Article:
Opening Remarks at the Keynote Seminar, Derivatives Forum Malaysia
19 May 1997 |   By : Y. Bhg. Dato' Dr. Mohd. Munir Abdul Majid, Chairman, Securities Commission, Malaysia
Opening Remarks "Prospects for the Malaysian Derivative Markets"

By Y. Bhg. Dato' Dr. Mohd Munir Abdul Majid,
Chairman, Securities Commission, Malaysia

at the Keynote Seminar,
Derivatives Forum Malaysia

Shangri-La Hotel, Kuala Lumpur

The new millennium promises a tidal wave of changes, not just to the Malaysian financial services sector, but also to the global economy. The decisions which we make now, as we are poised on the brink of those changes, will determine whether we will ride the crest of that wave of changes or be swept aside in its wake.

The trends of the changes that drive the world economy are clear enough to see. The difficulty lies in anticipating the import and impact of those changes and formulating a coherent plan of action, not just to temporarily deal with those changes or to stem the tide, but to turn those changes into opportunities for Malaysia and Malaysian companies. While precise prediction of the future is fraught with hazard and should not be expected, we can, nevertheless, identify 3 major drivers of change: technology, the internationalisation of markets and economies, and regulatory policies.

In the last decade or so, financial services, in particular the risk management industry, have been greatly influenced by technological advancements. Technology has allowed the decomposition of financial instruments, even a portfolio of financial instruments, into its constituent risk factors, and for these risk factors to be then independently managed. Technology has also paved the way for advanced proprietary trading systems, for electronic funds transfer, and for faster and more secure settlement of transactions. Technology has aided the immobilisation of securities traded on the stock exchange and sets the stage for the decertification or dematerialisation of all securities.

Growth of networks and expansion of telecommunications capacity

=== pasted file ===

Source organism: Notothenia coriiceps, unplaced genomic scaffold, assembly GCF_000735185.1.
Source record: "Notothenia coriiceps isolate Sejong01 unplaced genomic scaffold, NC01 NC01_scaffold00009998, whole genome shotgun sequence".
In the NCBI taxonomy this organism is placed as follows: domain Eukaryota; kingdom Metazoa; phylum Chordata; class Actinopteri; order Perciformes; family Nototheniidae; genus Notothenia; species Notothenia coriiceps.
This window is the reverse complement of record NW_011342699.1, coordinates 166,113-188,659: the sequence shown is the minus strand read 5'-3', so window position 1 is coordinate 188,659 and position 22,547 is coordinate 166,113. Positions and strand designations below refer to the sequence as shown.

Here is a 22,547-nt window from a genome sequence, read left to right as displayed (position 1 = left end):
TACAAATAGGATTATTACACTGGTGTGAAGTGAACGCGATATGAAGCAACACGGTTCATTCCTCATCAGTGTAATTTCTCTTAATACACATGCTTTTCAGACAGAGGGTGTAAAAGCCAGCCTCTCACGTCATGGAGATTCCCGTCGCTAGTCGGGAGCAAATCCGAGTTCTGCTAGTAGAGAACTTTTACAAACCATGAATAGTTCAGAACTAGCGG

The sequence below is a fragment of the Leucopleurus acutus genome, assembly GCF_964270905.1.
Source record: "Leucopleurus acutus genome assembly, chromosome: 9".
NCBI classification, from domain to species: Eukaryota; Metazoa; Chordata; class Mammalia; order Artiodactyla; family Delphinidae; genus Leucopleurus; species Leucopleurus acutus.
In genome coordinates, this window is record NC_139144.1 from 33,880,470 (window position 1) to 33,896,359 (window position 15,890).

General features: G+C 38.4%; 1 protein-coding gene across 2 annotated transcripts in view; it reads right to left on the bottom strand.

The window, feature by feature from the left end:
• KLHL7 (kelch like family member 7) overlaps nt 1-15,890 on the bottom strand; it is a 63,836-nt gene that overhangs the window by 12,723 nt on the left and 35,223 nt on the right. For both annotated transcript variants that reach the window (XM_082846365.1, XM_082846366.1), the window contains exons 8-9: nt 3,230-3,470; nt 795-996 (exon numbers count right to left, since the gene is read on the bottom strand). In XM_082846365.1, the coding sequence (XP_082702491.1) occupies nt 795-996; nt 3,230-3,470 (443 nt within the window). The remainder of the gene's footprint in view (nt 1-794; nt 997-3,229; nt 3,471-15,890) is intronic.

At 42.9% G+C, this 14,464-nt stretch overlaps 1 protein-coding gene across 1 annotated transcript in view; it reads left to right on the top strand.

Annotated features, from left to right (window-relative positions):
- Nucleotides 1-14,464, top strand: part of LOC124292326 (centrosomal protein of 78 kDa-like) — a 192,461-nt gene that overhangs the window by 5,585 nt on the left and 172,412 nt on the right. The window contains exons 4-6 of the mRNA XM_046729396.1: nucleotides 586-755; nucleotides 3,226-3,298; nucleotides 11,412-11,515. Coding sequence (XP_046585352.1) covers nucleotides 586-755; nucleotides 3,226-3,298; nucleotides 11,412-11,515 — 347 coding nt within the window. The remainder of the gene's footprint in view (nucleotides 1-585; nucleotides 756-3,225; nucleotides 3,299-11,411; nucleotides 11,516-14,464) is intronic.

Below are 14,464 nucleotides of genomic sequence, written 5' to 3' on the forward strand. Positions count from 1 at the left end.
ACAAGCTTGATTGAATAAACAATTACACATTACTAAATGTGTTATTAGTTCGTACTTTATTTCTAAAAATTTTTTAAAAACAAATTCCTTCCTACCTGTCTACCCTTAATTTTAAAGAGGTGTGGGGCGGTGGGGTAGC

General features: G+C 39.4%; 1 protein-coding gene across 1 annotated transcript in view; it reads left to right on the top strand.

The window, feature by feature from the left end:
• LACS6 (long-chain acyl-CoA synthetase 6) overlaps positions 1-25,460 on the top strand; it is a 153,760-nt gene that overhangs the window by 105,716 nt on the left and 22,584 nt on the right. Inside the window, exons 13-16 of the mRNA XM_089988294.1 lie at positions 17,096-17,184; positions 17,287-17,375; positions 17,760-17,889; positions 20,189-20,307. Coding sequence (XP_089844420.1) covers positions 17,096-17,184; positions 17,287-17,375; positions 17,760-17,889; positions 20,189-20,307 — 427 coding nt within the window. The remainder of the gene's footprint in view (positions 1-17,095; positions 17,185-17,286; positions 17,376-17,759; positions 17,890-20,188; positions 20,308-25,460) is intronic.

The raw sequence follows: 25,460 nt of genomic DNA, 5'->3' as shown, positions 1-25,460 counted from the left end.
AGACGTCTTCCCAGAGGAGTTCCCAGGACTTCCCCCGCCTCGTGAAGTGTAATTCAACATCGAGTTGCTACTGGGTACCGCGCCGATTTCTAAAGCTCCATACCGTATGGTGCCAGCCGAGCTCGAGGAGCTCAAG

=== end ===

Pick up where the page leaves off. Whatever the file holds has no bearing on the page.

The emergence of the Internet and private or restricted networks into the mainstream of urban lifestyles in Malaysia is not a fact lost on financial institutions. Already we have seen aggressive inroads made into banking and related services which have transformed the traditional bank-customer relationship and which have made 24-hour banking a reality. The city indeed never sleeps. The accessibility and availability of networks will continue to increase, in tandem with the capacity of the communications infrastructure which supports it. Once network security problems are resolved, the effect of these changes will be likely to further accelerate. The provision of on-line trading services, direct to the offices or homes of clients, will no longer be hampered by technological obstacles.

Continuing reduction of technology costs
The escalation of technology-driven change is matched by the downward-spiralling cost of that technology. A 286 pc not very long ago cost almost rm 12,000. Today even Pentium-equipped pcs can be got at one quarter that price. The ubiquity and pervasiveness of technology has the capacity for rendering certain rules and regulations obsolete: consider the case of the Paris Bourse which operates some 4000 user devices, a significant proportion of which is in fact placed in the offices of institutional clients. In such a situation, the role of a broker may be viewed as being relegated to a service provider with credit enhancement facilities! Indeed, looking farther down the road, the disintermediation of markets appears to be the next logical step.

The globalisation of economies...
The fact of increasing international economic integration is undeniable: according to the World Trade Organisation, world trade in goods in 1995 grew at a rate of 8%, four times the growth of world gdp. In the 1990s, growth in international trade has pretty much outpaced the increase in world output. For Malaysia, a member of the wto and a signatory to the interim accord of the General Agreement on Trade in Services (GATS), the question relating to the liberalisation of the financial services sector is not one of "if" but "when".

In addition to the wto, Malaysia is also party to regional trade agreements, such as the Asean Framework Agreement on Services, where liberalisation between member states is to be implemented on a gats-plus basis.

...dictates regulatory policies